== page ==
Choke Point: China -- Escalating Confrontation Between Water Scarcity and Energy Demand Has Global Implications

Water scarcity, rapid economic growth, and soaring energy demand are forming a tightening noose that could choke off China's modernization.
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Water scarcity, rapid economic growth, and soaring energy demand are forming a tightening noose that could choke off China's modernization.

Writes my colleague Keith Schneider in the first installment of the new report, Choke Point: China, from Circle of Blue:

Underlying China's new standing in the world, like a tectonic fault line, is an increasingly fierce competition between energy and water that threatens to upend China's progress.

Simply put, say Chinese authorities and government reports, China's demand for energy, particularly for coal, is outpacing its freshwater supply.

The 12-part Choke Point: China series presents powerful evidence of the fierce contest between growth, water, and fuel that is virtually certain to grow more dire over the next decade. The project is produced in partnership with the Woodrow Wilson International Center for Scholars China Environment Forum.

Tight supplies of fresh water are nothing new in a nation where 80 percent of the rainfall and snowmelt occurs in the south, while just 20 percent of the moisture occurs in the mostly desert regions of the north and west. What's new is that China's surging economic growth is prompting the expanding industrial sector, which consumes 70 percent of the nation's energy, to call on the government to tap new energy supplies, particularly the enormous reserves of coal in the dry north.

The problem, scholars and government officials told us, is that there is not enough water to mine, process, and consume those reserves and still develop the modern cities and manufacturing centers that China envisions for the region. "Water shortage is the most important challenge to China right now, the biggest problem for future growth," said Wang Yahua, deputy director of the Center for China Study at Tsinghua University in Beijing. "It's a puzzle that the country has to solve."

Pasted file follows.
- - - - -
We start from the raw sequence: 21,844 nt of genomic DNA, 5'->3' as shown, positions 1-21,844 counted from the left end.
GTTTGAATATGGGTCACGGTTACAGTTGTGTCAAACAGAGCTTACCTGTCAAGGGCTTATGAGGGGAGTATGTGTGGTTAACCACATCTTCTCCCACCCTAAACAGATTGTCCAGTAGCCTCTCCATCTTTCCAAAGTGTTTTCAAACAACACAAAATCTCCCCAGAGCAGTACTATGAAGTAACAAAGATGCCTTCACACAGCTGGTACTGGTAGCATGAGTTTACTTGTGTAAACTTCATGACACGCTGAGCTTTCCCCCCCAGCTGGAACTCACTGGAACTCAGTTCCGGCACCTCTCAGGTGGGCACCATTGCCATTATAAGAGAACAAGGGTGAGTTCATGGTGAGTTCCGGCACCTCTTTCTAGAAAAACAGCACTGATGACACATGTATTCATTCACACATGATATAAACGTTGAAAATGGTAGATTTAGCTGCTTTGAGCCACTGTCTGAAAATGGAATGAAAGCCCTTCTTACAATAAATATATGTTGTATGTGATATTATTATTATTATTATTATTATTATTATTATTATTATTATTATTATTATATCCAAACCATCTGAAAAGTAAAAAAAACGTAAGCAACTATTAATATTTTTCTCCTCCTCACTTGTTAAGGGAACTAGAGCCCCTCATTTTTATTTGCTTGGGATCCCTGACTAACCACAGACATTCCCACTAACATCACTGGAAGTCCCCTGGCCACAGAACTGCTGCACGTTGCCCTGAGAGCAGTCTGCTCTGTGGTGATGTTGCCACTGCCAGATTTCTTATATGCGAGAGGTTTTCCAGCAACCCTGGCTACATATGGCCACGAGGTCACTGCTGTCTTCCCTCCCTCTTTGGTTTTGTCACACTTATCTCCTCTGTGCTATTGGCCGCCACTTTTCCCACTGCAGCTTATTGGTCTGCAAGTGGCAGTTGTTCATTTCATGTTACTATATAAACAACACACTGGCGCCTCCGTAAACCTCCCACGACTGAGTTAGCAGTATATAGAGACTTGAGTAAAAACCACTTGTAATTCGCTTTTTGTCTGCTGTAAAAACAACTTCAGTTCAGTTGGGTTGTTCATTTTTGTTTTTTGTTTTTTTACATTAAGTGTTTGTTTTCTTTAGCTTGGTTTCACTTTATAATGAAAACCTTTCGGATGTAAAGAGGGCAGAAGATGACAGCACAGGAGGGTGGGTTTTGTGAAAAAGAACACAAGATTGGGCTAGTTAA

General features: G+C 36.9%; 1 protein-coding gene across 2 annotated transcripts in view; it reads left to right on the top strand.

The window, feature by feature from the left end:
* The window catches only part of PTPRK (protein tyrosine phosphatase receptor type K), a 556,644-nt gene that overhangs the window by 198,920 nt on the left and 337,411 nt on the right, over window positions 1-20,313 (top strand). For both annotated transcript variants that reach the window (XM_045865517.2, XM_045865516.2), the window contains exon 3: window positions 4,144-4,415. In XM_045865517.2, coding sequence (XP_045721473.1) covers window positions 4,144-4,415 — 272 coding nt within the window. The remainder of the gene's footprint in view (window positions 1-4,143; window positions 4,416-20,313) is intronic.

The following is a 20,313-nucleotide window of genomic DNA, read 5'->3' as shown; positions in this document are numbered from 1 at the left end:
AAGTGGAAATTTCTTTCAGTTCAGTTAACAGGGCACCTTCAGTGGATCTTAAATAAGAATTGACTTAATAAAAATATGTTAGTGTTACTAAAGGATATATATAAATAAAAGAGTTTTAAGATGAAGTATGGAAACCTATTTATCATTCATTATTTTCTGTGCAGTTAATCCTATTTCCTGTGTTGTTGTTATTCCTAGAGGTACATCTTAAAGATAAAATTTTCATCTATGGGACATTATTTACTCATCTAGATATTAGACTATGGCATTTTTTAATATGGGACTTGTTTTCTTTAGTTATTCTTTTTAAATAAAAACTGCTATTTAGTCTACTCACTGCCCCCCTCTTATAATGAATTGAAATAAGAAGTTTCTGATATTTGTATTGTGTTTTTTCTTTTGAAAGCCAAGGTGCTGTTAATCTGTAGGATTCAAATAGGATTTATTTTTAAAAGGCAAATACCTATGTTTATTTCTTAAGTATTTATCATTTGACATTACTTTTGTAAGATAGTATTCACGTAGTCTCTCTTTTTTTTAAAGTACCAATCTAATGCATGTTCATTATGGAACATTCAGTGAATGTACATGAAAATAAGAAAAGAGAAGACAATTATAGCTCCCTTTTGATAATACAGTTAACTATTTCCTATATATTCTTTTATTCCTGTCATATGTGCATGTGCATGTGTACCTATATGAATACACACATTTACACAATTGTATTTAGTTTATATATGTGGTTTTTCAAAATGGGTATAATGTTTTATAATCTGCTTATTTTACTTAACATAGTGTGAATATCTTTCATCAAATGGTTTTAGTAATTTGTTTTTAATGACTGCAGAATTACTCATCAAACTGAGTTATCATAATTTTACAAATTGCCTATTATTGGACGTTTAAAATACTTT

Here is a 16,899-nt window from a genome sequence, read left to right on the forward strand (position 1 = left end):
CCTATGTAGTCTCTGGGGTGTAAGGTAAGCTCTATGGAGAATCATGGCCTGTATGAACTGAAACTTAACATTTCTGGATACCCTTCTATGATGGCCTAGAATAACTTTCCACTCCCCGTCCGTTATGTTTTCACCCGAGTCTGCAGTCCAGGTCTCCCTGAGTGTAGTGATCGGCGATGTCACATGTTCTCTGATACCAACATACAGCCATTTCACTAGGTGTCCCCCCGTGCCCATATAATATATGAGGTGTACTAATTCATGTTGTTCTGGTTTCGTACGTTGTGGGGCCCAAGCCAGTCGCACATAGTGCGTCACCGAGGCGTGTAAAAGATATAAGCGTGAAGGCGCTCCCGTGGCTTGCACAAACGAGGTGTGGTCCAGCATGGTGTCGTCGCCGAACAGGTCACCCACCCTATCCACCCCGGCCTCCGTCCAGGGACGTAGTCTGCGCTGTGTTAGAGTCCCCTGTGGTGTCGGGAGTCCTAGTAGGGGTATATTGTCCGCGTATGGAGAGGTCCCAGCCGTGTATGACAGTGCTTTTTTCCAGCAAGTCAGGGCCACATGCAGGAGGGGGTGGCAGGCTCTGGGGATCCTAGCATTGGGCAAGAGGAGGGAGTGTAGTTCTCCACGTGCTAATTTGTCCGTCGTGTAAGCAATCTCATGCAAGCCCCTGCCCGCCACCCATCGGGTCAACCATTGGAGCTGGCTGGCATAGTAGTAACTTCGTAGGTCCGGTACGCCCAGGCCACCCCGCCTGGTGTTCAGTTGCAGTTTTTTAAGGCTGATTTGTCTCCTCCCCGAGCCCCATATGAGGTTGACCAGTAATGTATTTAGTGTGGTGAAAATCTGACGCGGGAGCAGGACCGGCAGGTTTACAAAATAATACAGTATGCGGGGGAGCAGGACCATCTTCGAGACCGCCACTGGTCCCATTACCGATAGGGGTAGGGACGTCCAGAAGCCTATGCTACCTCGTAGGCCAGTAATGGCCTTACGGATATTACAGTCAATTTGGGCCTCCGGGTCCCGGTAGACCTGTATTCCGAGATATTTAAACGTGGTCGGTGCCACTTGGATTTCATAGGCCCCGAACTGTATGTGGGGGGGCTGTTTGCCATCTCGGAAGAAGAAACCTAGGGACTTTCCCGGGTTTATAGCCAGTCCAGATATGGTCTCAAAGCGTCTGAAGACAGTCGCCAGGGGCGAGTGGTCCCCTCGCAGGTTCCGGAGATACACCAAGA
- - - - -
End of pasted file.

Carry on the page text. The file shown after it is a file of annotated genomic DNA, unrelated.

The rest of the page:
The consequences of diminishing water reserves and rising energy demand have been a special focus of our attention for more than a year. In 2010, in our Choke Point: U.S. series, Circle of Blue found that rising energy demand and diminishing freshwater reserves are two trends moving in opposing directions across America. Moreover, the speed and force of the confrontation is occurring in the places where growth is highest and water resources are under the most stress -- California, the Southwest, the Rocky Mountain West, and the Southeast.

Stripped to its essence, China's globally significant choke point is caused by three converging trends:

  • Production and consumption of coal--the largest industrial consumer of water--has tripled since 2000. Government analysts project that China's energy companies will need to increase coal production by 30 percent by 2020.

  • Fresh water needed for mining, processing, and consuming coal accounts for the largest share of China's industrial water use, a fifth of all the water consumed nationally. Though national conservation policies have helped to limit increases, water consumption nevertheless has climbed to record highs.
  • China's total water resource, according to the National Bureau of Statistics, has dropped 13 percent since the start of the century. In other words China's water supply is 350 billion cubic meters (93 trillion gallons) less than it was at the start of the century. That's as much water lost to China each year as flows through the mouth of the Mississippi River in nine months. Chinese climatologists and hydrologists attribute much of the drop to climate change, which is disrupting patterns of rain and snowfall.
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    Choke Point: China, though, is not necessarily a story of doom.

    We found a powerful narrative in China in two parts, and never before told: First is how effectively the national and provincial governments enacted and enforced a range of water conservation and efficiency measures that enabled China to progress as far as it has.

    Second is that despite the extensive efforts to conserve water, and to develop water-sipping alternatives like wind and solar energy, China still faces an enormous projected shortfall of water this decade to its energy-rich northern and western provinces. How government and industry leaders respond to this critical and unyielding choke point forms the central story line of the next era of China's unfolding development.

    Photograph © Aaron Jaffe/Circle of Blue

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